In a keynote address at the ISDA's 2023 ESG Forum, CFTC Commissioner Christy Goldsmith Romero talked about her priority to promote market resilience to climate risk. Romero shared her thoughts on how to best promote climate risk resilience, and she took the opportunity to announce five new proposals to promote market integrity and resilience; the proposals would also implement recommendations by the Financial Stability Oversight Council. The remarks, delivered on March 7, 2023, were titled "A Thoughtful Approach to the Daunting Challenge of Climate Financial Risk."
A daunting challenge. Goldsmith Romero began by outlining the challenges posed by climate change. Initially, she said, the players were world leaders, scientists, and environmentalists, but not participants in the financial world or its regulators. The industry was slow to accept the idea that there was financial risk from climate change, but this is now well-established, and participants in the financial markets are now major players in the climate change story.
Promoting market resilience. When she was confirmed as a Commissioner in March 2022, Goldsmith Romero stated that one of her highest priorities would be to identify and mitigate risks that could threaten market integrity and resilience. After many discussions on climate matters, Goldsmith Romero announced in September 2022 her "priority to promote market resilience to climate-related risk, and to see the CFTC as a critical player in the story of climate change."
It is critical, Goldsmith Romero said, for the CFTC to understand the role that derivatives markets play to promote climate risk resilience. She also called for a whole-government approach to the matter to engage with the issue and to better leverage experience, expertise, and resources across the agencies.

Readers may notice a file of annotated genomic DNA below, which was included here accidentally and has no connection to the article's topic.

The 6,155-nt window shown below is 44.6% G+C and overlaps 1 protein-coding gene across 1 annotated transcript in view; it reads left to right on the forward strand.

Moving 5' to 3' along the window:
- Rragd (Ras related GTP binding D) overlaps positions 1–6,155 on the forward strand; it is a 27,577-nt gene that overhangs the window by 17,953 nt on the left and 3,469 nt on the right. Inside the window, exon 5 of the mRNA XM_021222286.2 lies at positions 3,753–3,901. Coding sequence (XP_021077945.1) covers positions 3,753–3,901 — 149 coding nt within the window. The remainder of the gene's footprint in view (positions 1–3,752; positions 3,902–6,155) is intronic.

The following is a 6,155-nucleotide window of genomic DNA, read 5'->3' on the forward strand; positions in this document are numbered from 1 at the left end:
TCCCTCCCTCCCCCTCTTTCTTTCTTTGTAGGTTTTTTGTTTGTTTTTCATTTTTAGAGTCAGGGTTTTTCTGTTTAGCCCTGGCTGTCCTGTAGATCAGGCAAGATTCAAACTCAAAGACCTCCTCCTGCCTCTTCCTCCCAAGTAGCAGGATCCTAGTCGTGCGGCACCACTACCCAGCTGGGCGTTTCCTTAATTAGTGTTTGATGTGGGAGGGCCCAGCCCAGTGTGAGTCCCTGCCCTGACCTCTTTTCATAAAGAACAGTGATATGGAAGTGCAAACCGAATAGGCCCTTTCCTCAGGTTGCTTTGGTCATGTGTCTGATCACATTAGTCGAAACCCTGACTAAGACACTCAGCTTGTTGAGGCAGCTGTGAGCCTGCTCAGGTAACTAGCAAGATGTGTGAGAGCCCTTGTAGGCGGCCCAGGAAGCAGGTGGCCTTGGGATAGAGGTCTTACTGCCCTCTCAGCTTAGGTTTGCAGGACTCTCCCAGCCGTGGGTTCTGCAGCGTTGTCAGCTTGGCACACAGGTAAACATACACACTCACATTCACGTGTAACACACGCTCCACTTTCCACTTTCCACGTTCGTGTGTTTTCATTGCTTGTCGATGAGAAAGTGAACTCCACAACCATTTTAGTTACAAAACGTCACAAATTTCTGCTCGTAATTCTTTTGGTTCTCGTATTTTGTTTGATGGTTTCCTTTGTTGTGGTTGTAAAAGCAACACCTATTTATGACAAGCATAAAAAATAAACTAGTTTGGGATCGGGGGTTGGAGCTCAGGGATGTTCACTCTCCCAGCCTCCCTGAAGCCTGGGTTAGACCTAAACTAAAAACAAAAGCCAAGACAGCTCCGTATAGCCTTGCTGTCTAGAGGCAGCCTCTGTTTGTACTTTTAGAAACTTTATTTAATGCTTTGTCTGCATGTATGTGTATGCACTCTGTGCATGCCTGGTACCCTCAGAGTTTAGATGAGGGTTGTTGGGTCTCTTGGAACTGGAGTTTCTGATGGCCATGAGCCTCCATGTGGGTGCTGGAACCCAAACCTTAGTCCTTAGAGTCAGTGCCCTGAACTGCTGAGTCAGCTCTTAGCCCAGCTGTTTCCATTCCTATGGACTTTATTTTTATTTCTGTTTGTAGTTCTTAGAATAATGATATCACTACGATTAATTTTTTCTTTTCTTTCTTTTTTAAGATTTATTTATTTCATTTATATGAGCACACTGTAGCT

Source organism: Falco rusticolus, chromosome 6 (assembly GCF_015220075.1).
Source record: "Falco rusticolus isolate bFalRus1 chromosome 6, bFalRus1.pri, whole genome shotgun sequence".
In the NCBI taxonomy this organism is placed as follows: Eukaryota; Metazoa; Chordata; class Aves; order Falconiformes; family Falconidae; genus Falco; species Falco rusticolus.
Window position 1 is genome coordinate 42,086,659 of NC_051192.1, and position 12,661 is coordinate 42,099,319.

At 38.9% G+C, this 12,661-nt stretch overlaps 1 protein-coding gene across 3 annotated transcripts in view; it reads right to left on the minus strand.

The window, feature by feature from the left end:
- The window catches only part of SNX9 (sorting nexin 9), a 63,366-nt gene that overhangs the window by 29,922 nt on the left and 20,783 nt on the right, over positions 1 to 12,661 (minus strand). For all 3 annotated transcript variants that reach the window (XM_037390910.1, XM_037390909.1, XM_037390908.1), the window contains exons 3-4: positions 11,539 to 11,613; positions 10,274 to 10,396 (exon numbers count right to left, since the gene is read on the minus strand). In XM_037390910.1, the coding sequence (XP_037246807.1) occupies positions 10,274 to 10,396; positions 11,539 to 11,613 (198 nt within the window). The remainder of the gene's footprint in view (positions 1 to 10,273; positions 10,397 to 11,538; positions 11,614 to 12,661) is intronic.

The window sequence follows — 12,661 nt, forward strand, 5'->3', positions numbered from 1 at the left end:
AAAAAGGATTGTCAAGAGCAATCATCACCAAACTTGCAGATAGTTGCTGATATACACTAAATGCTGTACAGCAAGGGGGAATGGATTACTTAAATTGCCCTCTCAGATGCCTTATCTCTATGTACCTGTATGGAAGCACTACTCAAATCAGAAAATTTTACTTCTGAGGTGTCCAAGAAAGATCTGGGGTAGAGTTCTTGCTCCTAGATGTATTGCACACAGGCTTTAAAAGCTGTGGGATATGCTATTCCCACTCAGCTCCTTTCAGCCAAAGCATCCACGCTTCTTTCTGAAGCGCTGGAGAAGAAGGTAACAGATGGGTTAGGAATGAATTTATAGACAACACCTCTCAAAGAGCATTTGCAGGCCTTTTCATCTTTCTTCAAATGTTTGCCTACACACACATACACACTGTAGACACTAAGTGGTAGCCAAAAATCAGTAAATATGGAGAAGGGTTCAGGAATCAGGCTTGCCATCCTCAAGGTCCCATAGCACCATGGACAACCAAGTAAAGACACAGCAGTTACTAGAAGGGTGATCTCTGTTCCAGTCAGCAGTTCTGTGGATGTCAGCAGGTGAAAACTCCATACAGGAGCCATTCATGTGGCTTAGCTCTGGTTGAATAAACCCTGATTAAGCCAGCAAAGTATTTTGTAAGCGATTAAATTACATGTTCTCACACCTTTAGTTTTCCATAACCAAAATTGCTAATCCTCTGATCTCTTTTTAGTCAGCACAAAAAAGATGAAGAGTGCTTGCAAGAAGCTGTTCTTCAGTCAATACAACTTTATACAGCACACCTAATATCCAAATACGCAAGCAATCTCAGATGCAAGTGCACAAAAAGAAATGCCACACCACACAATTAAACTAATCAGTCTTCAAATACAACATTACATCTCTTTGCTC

Five proposals. Goldsmith Romero announced five proposals for action by the Commission:
- Proposal 1: The Commission should enhance its understanding of the use of derivatives markets to manage climate-related financial risk by creating a new category that identifies Environmental/Climate-Related products that are trading in derivatives markets. Goldsmith Romero noted that the Commission currently lacks a method for determining what is an environmental/climate-related product and that creating such a category would help it to understand and monitor how derivatives markets are promoting resilience to climate risk.
- Proposal 2: The Commission should follow a similar oversight and approach to Environmental/Climate-Related products as those adopted for digital assets. There is "no reason to reinvent the wheel," Goldsmith Romero said, and the CFTC should use essentially the same approach for ESG products as it does for digital assets.
- Proposal 3: The Commission should conduct consumer education of Environmental/Climate-Related products. A greater public understanding of environmental/climate-related products, plus standard definitions of, for example, "green" or "sustainable," would help inoculate the public against wild assertions and hyperbole. There is also a need for greater understanding about carbon credits, Goldsmith Romero said.
- Proposal 4: The Commission should develop a “Heightened Review” framework for any self-certified environmental/climate-related products (including those relating to carbon credits), just as it did with derivatives on digital assets. As it did with digital assets, Goldsmith Romero said that the CFTC should provide guidance on the steps that an exchange should take before self-certifying that products comply with the Commodity Exchange Act. The Heightened Review could also include steps more targeted at concerns in the carbon credit markets.
- Proposal 5: The Commission should increase market intelligence to monitor and surveil markets to promote integrity and resilience to climate risk. Increased market intelligence would also help ensure that derivatives markets are providing appropriate price discovery, Goldsmith Romero said.